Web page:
Between the bones of your spine lie small, spongy discs that serve as shock absorbers to cushion the bones and keep the spine flexible. When healthy, they have a tough, outer shell which protects a jelly-like material on the inside. When you experience a spine injury, or simply when you become older and you experience normal wear and tear, or even when you have a spinal disease, these discs can slip, rupture, or break, causing what is called a ruptured or herniated disc.
When you rupture a disc, the ruptured disc itself isn’t what typically causes any pain. But when the disc places pressure on any nerve roots or the spinal cord, it can cause significant pain to the back or surrounding areas. If there is no pressure to any roots, you may feel just a dull backache or nothing at all. If there is pressure to the nerves, the pain will travel to whichever area that nerve controls. For example, if pressure is placed on nerves traveling down the leg, then pain will likely occur from the location of the disc itself all the way down the leg. Numbness in the area can occur as well. When the ruptured disc is located in the lower back, a condition called sciatica may develop, which is basically the name for the pain, tingling, weakness, or numbing sensation felt from the sciatic nerve, a large nerve that runs down the leg.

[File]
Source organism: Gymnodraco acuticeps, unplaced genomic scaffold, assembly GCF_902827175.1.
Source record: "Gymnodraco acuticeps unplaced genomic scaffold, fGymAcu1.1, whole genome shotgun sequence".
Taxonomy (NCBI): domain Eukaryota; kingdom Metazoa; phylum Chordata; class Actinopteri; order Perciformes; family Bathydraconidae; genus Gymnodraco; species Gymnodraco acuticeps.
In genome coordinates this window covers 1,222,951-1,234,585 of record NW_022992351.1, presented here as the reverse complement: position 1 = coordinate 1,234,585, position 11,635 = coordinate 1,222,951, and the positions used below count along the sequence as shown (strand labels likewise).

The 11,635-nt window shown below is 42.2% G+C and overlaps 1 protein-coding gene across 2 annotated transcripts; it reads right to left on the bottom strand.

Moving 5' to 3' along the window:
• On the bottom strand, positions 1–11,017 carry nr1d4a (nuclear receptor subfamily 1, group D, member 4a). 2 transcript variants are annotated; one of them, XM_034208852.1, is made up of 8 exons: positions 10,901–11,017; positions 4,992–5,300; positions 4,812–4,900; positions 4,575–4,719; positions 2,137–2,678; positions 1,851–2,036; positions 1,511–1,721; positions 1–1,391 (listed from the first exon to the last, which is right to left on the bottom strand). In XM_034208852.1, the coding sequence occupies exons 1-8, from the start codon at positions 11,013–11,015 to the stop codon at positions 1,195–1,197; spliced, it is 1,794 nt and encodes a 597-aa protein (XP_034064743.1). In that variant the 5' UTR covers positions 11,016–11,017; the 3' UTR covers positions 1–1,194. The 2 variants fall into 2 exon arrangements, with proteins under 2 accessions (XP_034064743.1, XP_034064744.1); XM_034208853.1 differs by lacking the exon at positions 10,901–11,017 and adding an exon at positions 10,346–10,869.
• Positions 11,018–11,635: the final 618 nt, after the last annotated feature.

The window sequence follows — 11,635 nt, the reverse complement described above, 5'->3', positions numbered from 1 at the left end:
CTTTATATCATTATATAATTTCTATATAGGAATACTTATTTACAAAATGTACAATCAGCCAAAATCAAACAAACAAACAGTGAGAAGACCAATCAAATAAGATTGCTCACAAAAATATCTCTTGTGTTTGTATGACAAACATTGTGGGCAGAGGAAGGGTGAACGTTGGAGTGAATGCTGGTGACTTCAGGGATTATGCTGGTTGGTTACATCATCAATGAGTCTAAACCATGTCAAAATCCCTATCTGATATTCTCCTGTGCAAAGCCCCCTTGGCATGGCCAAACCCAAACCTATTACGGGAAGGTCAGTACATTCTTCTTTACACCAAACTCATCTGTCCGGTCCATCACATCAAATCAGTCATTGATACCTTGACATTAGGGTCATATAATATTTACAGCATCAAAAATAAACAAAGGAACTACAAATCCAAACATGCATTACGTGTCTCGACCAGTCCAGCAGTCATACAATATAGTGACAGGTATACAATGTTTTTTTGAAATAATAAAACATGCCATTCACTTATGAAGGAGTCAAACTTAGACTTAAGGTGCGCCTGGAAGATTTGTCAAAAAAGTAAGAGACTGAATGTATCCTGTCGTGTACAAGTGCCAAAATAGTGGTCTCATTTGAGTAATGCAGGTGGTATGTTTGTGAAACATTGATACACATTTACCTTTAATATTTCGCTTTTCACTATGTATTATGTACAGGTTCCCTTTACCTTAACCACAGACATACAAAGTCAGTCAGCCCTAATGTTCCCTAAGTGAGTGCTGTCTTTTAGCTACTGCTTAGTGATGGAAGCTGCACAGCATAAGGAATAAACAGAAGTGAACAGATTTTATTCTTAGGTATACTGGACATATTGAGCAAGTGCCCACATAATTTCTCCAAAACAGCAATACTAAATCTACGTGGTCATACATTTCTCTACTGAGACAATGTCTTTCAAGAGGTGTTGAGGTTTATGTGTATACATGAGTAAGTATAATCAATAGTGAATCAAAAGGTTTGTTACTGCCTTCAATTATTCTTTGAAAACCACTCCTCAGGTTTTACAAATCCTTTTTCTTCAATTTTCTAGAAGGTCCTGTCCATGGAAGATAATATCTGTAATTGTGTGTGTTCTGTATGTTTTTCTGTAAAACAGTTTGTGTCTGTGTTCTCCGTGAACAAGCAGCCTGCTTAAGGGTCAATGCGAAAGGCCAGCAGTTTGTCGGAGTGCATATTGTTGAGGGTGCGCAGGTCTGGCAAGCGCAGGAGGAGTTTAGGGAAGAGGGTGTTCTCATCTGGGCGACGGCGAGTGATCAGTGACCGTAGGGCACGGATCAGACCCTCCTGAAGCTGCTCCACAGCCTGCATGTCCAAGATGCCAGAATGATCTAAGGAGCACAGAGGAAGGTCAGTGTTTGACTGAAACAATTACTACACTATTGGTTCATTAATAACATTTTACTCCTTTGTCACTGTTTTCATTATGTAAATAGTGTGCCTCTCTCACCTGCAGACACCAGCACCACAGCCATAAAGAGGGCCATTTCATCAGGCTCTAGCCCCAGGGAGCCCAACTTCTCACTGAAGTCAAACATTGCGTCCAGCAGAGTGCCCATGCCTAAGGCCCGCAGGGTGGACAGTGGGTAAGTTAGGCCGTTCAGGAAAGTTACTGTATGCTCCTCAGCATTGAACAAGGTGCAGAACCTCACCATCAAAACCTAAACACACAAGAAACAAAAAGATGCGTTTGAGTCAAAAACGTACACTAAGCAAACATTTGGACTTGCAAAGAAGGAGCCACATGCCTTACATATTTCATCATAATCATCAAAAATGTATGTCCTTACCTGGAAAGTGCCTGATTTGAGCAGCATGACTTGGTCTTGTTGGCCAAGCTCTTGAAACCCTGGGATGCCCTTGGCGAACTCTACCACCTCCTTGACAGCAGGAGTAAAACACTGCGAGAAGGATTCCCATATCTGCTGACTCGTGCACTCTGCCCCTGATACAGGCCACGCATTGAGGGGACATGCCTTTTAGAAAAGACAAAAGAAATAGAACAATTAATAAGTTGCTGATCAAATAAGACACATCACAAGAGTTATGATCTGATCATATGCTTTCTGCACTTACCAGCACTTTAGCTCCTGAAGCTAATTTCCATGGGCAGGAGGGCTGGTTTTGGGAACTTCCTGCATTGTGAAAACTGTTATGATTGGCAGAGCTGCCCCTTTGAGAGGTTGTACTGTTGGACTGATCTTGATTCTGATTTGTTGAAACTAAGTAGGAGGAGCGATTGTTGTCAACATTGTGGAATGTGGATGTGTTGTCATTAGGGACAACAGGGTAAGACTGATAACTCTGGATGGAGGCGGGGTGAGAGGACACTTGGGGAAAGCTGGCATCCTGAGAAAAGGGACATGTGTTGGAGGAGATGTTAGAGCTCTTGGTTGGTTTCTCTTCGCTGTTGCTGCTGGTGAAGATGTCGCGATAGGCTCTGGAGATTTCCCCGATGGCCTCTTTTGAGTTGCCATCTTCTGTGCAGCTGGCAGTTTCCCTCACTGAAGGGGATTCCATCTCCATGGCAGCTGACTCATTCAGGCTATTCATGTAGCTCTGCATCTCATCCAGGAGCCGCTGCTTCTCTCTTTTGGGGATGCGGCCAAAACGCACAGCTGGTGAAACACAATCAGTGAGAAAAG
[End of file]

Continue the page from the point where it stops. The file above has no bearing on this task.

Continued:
A variety of things can cause a ruptured disc. Ruptured discs can be a normal part of aging, especially for those between the ages of 35-45 who also perform manual labor or drive motor vehicles frequently. Eventually, the spinal discs begin to lose fluid, which makes for less cushioning and a higher risk of the disc cracking and breaking. Herniated discs occur most in the lower back of the spine, and a sudden heavy strain or twisting to this area can force the disc to crack and leak fluid. Bad habits such as improper lifting can also be a culprit.
Ruptured discs can be diagnosed typically just through examination, but x-rays, CT scans and MRIs may be ordered to rule out any underlying spine damage in conjunction with the ruptured discs. Ruptured discs tend to heal on their own between one to six months, and there are two goals in the healing process: to relieve pain and weakness in the leg and back muscles, and to prevent further injury. A bit of rest during the more severe moments of pain is fine, but gradual to moderate activity is recommended to keep the muscles strong. Medication can be prescribed to keep pain and inflammation under control, as well as the use of heating pads or ice packs. A doctor or physical therapist can also recommend specific exercises to help reduce pain or strengthen muscles. If nerve or muscle damage continues without any relief or noticeable healing, then surgery may be an option. This happens rarely, and non-surgical treatments are almost always used first.